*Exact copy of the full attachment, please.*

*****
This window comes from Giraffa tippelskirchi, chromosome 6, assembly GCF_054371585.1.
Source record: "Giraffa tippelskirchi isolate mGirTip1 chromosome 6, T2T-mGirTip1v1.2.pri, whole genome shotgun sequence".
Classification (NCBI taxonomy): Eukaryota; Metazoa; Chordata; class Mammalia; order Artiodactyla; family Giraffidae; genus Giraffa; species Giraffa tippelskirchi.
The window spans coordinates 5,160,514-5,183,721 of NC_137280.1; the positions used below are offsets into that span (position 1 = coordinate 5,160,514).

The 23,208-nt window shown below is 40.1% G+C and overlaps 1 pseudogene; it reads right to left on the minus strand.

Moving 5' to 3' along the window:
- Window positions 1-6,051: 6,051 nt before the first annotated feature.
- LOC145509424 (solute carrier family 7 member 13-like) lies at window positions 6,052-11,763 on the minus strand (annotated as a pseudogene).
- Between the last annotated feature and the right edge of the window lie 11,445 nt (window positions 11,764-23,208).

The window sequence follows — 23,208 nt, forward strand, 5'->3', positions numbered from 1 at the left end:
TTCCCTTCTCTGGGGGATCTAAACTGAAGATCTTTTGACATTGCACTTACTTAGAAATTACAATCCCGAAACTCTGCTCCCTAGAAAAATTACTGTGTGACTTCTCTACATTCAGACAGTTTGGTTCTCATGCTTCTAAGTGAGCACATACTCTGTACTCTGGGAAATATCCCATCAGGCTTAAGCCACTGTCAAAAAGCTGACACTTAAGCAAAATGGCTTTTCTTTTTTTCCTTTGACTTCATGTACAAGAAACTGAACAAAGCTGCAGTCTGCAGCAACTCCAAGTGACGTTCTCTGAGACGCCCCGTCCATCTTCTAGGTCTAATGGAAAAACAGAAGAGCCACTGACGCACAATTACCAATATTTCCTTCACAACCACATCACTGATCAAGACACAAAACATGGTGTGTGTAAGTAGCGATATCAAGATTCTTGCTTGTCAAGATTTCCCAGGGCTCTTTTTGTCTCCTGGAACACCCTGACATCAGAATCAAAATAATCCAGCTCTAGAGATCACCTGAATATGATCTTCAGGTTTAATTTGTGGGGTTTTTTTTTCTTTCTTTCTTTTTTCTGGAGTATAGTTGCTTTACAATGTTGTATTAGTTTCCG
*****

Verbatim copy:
This window comes from Giraffa tippelskirchi, chromosome 6, assembly GCF_054371585.1.
Source record: "Giraffa tippelskirchi isolate mGirTip1 chromosome 6, T2T-mGirTip1v1.2.pri, whole genome shotgun sequence".
Classification (NCBI taxonomy): Eukaryota; Metazoa; Chordata; class Mammalia; order Artiodactyla; family Giraffidae; genus Giraffa; species Giraffa tippelskirchi.
The window spans coordinates 5,160,514-5,183,721 of NC_137280.1; the positions used below are offsets into that span (position 1 = coordinate 5,160,514).

The 23,208-nt window shown below is 40.1% G+C and overlaps 1 pseudogene; it reads right to left on the minus strand.

Moving 5' to 3' along the window:
- Window positions 1-6,051: 6,051 nt before the first annotated feature.
- LOC145509424 (solute carrier family 7 member 13-like) lies at window positions 6,052-11,763 on the minus strand (annotated as a pseudogene).
- Between the last annotated feature and the right edge of the window lie 11,445 nt (window positions 11,764-23,208).

The window sequence follows — 23,208 nt, forward strand, 5'->3', positions numbered from 1 at the left end:
TTCCCTTCTCTGGGGGATCTAAACTGAAGATCTTTTGACATTGCACTTACTTAGAAATTACAATCCCGAAACTCTGCTCCCTAGAAAAATTACTGTGTGACTTCTCTACATTCAGACAGTTTGGTTCTCATGCTTCTAAGTGAGCACATACTCTGTACTCTGGGAAATATCCCATCAGGCTTAAGCCACTGTCAAAAAGCTGACACTTAAGCAAAATGGCTTTTCTTTTTTTCCTTTGACTTCATGTACAAGAAACTGAACAAAGCTGCAGTCTGCAGCAACTCCAAGTGACGTTCTCTGAGACGCCCCGTCCATCTTCTAGGTCTAATGGAAAAACAGAAGAGCCACTGACGCACAATTACCAATATTTCCTTCACAACCACATCACTGATCAAGACACAAAACATGGTGTGTGTAAGTAGCGATATCAAGATTCTTGCTTGTCAAGATTTCCCAGGGCTCTTTTTGTCTCCTGGAACACCCTGACATCAGAATCAAAATAATCCAGCTCTAGAGATCACCTGAATATGATCTTCAGGTTTAATTTGTGGGGTTTTTTTTTCTTTCTTTCTTTTTTCTGGAGTATAGTTGCTTTACAATGTTGTATTAGTTTCCG